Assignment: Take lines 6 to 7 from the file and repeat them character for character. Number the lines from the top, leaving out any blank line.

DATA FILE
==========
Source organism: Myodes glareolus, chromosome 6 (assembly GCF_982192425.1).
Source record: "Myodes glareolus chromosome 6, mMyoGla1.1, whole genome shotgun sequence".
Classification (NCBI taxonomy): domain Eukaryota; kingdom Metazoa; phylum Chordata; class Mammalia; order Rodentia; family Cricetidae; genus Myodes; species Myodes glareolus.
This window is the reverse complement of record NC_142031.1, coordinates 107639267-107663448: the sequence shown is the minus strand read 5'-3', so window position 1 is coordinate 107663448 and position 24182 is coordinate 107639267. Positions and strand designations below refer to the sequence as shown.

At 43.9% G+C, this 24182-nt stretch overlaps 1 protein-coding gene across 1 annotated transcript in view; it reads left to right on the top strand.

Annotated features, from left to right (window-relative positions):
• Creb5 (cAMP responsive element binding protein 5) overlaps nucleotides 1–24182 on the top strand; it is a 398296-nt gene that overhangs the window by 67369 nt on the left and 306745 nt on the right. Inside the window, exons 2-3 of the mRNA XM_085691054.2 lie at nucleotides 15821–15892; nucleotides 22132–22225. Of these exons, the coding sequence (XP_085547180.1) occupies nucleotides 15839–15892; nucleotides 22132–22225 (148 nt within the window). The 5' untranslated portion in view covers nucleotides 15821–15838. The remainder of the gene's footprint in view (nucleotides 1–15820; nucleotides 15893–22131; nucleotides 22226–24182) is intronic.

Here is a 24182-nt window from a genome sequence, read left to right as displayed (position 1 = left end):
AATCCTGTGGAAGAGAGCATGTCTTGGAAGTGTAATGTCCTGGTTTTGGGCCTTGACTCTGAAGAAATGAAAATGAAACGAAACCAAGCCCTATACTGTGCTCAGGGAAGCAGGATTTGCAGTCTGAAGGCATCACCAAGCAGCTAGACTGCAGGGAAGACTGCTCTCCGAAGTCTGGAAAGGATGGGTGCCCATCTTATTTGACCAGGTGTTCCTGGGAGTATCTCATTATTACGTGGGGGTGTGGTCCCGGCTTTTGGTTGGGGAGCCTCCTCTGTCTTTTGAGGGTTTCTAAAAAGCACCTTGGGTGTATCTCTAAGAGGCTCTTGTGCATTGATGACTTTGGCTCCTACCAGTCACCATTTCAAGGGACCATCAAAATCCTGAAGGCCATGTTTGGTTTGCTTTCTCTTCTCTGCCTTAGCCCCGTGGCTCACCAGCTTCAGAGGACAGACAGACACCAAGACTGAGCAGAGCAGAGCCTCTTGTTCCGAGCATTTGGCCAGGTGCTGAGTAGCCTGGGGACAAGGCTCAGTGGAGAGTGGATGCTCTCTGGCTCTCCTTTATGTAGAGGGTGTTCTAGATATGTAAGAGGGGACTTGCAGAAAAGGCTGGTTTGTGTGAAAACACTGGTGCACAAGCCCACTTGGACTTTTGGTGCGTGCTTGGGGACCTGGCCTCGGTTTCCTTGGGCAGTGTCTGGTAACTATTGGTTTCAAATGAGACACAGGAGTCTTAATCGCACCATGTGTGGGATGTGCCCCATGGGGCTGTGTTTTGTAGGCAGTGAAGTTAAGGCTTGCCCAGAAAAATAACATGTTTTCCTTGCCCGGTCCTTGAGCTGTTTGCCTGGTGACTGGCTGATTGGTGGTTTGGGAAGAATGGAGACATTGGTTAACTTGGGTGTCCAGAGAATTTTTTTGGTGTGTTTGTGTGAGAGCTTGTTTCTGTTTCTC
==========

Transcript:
Annotated features, from left to right (window-relative positions):
• Creb5 (cAMP responsive element binding protein 5) overlaps nucleotides 1–24182 on the top strand; it is a 398296-nt gene that overhangs the window by 67369 nt on the left and 306745 nt on the right. Inside the window, exons 2-3 of the mRNA XM_085691054.2 lie at nucleotides 15821–15892; nucleotides 22132–22225. Of these exons, the coding sequence (XP_085547180.1) occupies nucleotides 15839–15892; nucleotides 22132–22225 (148 nt within the window). The 5' untranslated portion in view covers nucleotides 15821–15838. The remainder of the gene's footprint in view (nucleotides 1–15820; nucleotides 15893–22131; nucleotides 22226–24182) is intronic.